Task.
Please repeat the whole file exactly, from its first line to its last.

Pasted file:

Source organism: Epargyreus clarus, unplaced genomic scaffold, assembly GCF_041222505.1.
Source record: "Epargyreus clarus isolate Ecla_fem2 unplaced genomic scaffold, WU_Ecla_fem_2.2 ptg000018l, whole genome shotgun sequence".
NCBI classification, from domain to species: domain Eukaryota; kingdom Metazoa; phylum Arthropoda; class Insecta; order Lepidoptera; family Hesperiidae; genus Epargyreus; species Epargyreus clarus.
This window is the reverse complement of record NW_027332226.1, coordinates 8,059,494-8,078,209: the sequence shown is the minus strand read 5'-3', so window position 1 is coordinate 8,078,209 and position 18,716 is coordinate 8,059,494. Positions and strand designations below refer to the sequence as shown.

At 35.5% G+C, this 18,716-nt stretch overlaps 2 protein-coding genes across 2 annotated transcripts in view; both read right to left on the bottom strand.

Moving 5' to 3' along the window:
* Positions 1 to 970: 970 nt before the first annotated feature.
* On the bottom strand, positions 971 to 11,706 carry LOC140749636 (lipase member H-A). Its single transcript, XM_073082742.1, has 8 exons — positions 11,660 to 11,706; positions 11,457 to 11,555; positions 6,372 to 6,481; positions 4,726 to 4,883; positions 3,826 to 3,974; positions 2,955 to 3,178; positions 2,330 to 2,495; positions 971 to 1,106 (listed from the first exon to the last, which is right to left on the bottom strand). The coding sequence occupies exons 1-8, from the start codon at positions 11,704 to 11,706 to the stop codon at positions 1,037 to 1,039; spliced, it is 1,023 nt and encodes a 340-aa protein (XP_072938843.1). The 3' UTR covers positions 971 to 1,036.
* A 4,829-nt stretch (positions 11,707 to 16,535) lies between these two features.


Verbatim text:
Source organism: Epargyreus clarus, unplaced genomic scaffold, assembly GCF_041222505.1.
Source record: "Epargyreus clarus isolate Ecla_fem2 unplaced genomic scaffold, WU_Ecla_fem_2.2 ptg000018l, whole genome shotgun sequence".
NCBI classification, from domain to species: domain Eukaryota; kingdom Metazoa; phylum Arthropoda; class Insecta; order Lepidoptera; family Hesperiidae; genus Epargyreus; species Epargyreus clarus.
This window is the reverse complement of record NW_027332226.1, coordinates 8,059,494-8,078,209: the sequence shown is the minus strand read 5'-3', so window position 1 is coordinate 8,078,209 and position 18,716 is coordinate 8,059,494. Positions and strand designations below refer to the sequence as shown.

At 35.5% G+C, this 18,716-nt stretch overlaps 2 protein-coding genes across 2 annotated transcripts in view; both read right to left on the bottom strand.

Moving 5' to 3' along the window:
* Positions 1 to 970: 970 nt before the first annotated feature.
* On the bottom strand, positions 971 to 11,706 carry LOC140749636 (lipase member H-A). Its single transcript, XM_073082742.1, has 8 exons — positions 11,660 to 11,706; positions 11,457 to 11,555; positions 6,372 to 6,481; positions 4,726 to 4,883; positions 3,826 to 3,974; positions 2,955 to 3,178; positions 2,330 to 2,495; positions 971 to 1,106 (listed from the first exon to the last, which is right to left on the bottom strand). The coding sequence occupies exons 1-8, from the start codon at positions 11,704 to 11,706 to the stop codon at positions 1,037 to 1,039; spliced, it is 1,023 nt and encodes a 340-aa protein (XP_072938843.1). The 3' UTR covers positions 971 to 1,036.
* A 4,829-nt stretch (positions 11,707 to 16,535) lies between these two features.